This failure to confirm even many of the most uncontroversial nominees is the culmination of a concerted GOP strategy to delay as many of President Obama’s judges as much as possible, and it leaves Obama with fewer judges confirmed than any recent president:
The Senate’s failure to even hold a vote on these nominees leaves the federal judiciary with record vacancies — approximately one in nine federal judgeships are now vacant.
Notably, three of these vacancies are on just one court. Of the four active judgeships on the United States District Court for the Central District of Illinois, three are presently vacant, leaving the court’s chief judge as its only active member. Two of President Obama’s nominees to this court, James Shadid and Sue Myerscough, were unanimously approved by the Judiciary Committee for this excessively overburdened court. Yet none of Obama’s nominees to the Central District of Illinois received a vote in the 111th Congress.
This failure to confirm anyone to this Illinois court may be the most reckless legacy of the right’s obstruction of Obama’s judges, but it isn’t even the most absurd. One of the president’s blocked nominees, District of Oregon nominee Marco Hernandez, was previously nominated for the exact same job by President George W. Bush. Somehow, now that he’s an Obama nominee, the GOP has suddenly decided to throw up roadblocks before his confirmation.
Cross-posted on The Wonk Room.
A regular Christmas tradition in my family is finding just the right book as a gift; the right book meaning it will be as interesting to the recipient as the giver. So following this tradition, I was finishing up my gift to my brother the other night, Bill Bryson's At Home: A Short History of Private Life and came across a passage on poverty and the plight of the poor, and particularly children, in England in the late 18th and early 19th centuries.
No one better represented the harsh side of beliefs than the Reverend Thomas Robert Malthus (1766-1834), whose Essay on the Principle of Population as It Affects the Future Improvements of Society was published anonymously in 1798 and became immediately and resoundingly influential. Malthus blamed the poor for their own hardships and opposed the idea of relief for the masses on the grounds that it simply increased their tendency to idleness. "Even when they have an opportunity of saving," he wrote, "they seldom exercise it for all that is beyond their present necessities goes, generally speaking, to the ale-house. The poor-laws of England may therefore be said to diminish both the power and the will to save among the common people, and thus to weaken one of the strongest incentives to sobriety and industry, and consequently to happiness." He was particularly troubled by the Irish, and believed, as he wrote to a friend in 1817, that "a great part of the population should be swept from the soil." This was not a man with a lot of Christian charity in his heart.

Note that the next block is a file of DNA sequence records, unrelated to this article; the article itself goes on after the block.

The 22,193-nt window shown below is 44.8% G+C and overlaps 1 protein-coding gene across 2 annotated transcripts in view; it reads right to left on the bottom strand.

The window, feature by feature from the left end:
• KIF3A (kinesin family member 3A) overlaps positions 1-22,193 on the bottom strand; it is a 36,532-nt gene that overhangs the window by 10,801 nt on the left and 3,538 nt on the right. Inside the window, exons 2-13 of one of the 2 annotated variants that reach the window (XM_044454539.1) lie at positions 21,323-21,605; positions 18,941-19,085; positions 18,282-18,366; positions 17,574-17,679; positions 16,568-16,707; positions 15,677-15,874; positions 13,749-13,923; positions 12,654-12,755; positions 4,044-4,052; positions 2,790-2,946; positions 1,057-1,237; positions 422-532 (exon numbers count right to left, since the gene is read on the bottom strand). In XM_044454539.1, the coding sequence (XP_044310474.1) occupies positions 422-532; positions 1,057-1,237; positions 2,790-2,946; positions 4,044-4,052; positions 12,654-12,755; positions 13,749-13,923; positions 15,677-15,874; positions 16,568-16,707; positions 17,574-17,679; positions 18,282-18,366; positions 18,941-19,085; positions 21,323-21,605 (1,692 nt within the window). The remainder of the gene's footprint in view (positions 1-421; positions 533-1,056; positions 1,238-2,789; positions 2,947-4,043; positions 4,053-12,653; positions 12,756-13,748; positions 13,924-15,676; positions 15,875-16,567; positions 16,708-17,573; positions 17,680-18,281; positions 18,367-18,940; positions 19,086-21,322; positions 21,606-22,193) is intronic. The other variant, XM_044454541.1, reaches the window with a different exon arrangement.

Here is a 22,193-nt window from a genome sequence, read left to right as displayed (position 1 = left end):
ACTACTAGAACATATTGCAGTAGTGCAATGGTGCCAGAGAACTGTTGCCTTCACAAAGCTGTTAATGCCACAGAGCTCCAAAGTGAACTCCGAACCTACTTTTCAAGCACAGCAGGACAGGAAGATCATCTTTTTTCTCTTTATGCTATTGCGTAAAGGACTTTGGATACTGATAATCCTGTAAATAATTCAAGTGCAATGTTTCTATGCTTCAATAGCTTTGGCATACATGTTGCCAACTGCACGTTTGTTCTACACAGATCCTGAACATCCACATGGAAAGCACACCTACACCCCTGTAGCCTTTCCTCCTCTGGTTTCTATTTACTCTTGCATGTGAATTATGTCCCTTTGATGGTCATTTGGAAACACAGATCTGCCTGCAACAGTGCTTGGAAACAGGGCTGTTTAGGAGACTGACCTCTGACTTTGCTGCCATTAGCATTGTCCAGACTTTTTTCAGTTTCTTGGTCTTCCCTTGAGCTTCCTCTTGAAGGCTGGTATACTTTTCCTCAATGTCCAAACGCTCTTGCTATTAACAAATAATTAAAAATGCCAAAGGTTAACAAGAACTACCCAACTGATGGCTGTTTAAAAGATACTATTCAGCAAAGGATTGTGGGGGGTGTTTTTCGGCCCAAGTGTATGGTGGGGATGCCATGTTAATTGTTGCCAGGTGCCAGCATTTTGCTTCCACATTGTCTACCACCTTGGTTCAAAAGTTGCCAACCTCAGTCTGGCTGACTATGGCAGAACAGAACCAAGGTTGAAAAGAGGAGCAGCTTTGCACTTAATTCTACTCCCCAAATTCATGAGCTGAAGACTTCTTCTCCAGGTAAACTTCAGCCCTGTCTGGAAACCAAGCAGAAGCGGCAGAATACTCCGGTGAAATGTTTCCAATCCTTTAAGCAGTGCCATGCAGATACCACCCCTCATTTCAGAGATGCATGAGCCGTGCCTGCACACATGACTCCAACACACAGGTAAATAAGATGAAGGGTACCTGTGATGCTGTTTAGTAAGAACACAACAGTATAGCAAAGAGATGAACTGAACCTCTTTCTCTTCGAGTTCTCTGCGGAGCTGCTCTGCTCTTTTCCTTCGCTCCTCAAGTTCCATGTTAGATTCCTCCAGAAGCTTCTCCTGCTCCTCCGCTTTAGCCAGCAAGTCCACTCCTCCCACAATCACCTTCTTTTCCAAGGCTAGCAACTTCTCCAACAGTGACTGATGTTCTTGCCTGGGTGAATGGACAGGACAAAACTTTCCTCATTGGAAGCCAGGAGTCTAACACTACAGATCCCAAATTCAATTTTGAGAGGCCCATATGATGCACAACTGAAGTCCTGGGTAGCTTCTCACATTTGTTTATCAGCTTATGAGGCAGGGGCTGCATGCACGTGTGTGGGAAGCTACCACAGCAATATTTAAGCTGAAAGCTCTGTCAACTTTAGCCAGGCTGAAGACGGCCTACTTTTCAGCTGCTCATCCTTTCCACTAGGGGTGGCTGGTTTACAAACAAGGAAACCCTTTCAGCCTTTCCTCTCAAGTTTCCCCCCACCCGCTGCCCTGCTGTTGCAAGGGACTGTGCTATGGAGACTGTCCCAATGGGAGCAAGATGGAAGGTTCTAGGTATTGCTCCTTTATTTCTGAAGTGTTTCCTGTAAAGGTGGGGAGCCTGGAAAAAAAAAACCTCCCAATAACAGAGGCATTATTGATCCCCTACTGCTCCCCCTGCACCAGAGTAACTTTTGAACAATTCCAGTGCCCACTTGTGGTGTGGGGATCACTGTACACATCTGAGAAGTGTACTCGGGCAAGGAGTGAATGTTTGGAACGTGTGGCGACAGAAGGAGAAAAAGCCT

How little things change.
Senator Jon Kyl (R-Ariz.) had said in March that Unemployment Benefits insurance "doesn't create new jobs. In fact, if anything, continuing to pay [unemployed] people unemployment compensation is a disincentive for them to seek new work."
Senator Judd Gregg (R-N.H.) said in May that extended Unemployment Benefits undermine economic recovery because they "basically keep an economy that encourages people to, rather than go out and look for work, to stay on unemployment."
At a June hearing on long-term unemployment, Rep. John Linder (R-Ga.) said, "Even when businesses are willing to hire, nearly two years of unemployment benefits are too much of an allure for some," and: "The evidence is mounting that so-called stimulus policies rammed through Congress are doing more harm than good."
And the real topper:
Sen. Orrin Hatch (R-Utah): "You know, we should not be giving cash to people who basically are just going to blow it on drugs."
There's not a lot of Christian charity in the hearts of modern-day conservatives, either, apparently. Next step, poor houses.
5th Century AD Hephthalite coin of King Lakhana The Hephthalites were a Central Asian nomadic confederation of the AD 5th-6th centuries whose precise origins and composition remain obscure. According to Chinese chronicles, they were originally a tribe[...]